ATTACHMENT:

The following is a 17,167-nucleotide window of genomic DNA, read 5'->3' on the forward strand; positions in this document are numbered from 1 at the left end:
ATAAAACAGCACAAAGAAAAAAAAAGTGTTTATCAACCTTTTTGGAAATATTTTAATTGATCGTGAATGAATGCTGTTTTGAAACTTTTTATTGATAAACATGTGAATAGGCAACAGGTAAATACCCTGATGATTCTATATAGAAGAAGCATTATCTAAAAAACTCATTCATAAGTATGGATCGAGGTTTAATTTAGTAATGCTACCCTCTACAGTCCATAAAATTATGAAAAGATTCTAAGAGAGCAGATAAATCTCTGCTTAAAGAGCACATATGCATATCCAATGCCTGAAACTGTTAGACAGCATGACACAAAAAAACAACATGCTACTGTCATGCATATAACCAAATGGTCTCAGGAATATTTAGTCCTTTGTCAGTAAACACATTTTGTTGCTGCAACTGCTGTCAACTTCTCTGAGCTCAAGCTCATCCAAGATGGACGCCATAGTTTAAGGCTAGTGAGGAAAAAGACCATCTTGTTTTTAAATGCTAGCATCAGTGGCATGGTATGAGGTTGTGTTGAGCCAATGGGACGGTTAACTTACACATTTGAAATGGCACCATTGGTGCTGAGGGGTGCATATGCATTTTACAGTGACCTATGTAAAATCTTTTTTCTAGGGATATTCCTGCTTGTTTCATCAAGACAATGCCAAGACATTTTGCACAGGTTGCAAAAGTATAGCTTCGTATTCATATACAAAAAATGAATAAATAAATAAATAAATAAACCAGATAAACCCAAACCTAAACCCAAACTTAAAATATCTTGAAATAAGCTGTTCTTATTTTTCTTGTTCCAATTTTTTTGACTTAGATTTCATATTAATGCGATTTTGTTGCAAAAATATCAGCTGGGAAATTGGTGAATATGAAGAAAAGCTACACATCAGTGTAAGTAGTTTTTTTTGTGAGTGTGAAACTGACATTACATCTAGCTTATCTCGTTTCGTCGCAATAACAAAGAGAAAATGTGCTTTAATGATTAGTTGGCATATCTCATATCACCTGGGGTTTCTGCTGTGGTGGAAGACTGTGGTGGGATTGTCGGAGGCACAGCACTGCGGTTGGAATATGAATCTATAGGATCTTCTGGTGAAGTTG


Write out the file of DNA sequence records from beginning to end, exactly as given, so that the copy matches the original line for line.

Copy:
The following is a 17,167-nucleotide window of genomic DNA, read 5'->3' on the forward strand; positions in this document are numbered from 1 at the left end:
ATAAAACAGCACAAAGAAAAAAAAAGTGTTTATCAACCTTTTTGGAAATATTTTAATTGATCGTGAATGAATGCTGTTTTGAAACTTTTTATTGATAAACATGTGAATAGGCAACAGGTAAATACCCTGATGATTCTATATAGAAGAAGCATTATCTAAAAAACTCATTCATAAGTATGGATCGAGGTTTAATTTAGTAATGCTACCCTCTACAGTCCATAAAATTATGAAAAGATTCTAAGAGAGCAGATAAATCTCTGCTTAAAGAGCACATATGCATATCCAATGCCTGAAACTGTTAGACAGCATGACACAAAAAAACAACATGCTACTGTCATGCATATAACCAAATGGTCTCAGGAATATTTAGTCCTTTGTCAGTAAACACATTTTGTTGCTGCAACTGCTGTCAACTTCTCTGAGCTCAAGCTCATCCAAGATGGACGCCATAGTTTAAGGCTAGTGAGGAAAAAGACCATCTTGTTTTTAAATGCTAGCATCAGTGGCATGGTATGAGGTTGTGTTGAGCCAATGGGACGGTTAACTTACACATTTGAAATGGCACCATTGGTGCTGAGGGGTGCATATGCATTTTACAGTGACCTATGTAAAATCTTTTTTCTAGGGATATTCCTGCTTGTTTCATCAAGACAATGCCAAGACATTTTGCACAGGTTGCAAAAGTATAGCTTCGTATTCATATACAAAAAATGAATAAATAAATAAATAAATAAACCAGATAAACCCAAACCTAAACCCAAACTTAAAATATCTTGAAATAAGCTGTTCTTATTTTTCTTGTTCCAATTTTTTTGACTTAGATTTCATATTAATGCGATTTTGTTGCAAAAATATCAGCTGGGAAATTGGTGAATATGAAGAAAAGCTACACATCAGTGTAAGTAGTTTTTTTTGTGAGTGTGAAACTGACATTACATCTAGCTTATCTCGTTTCGTCGCAATAACAAAGAGAAAATGTGCTTTAATGATTAGTTGGCATATCTCATATCACCTGGGGTTTCTGCTGTGGTGGAAGACTGTGGTGGGATTGTCGGAGGCACAGCACTGCGGTTGGAATATGAATCTATAGGATCTTCTGGTGAAGTTG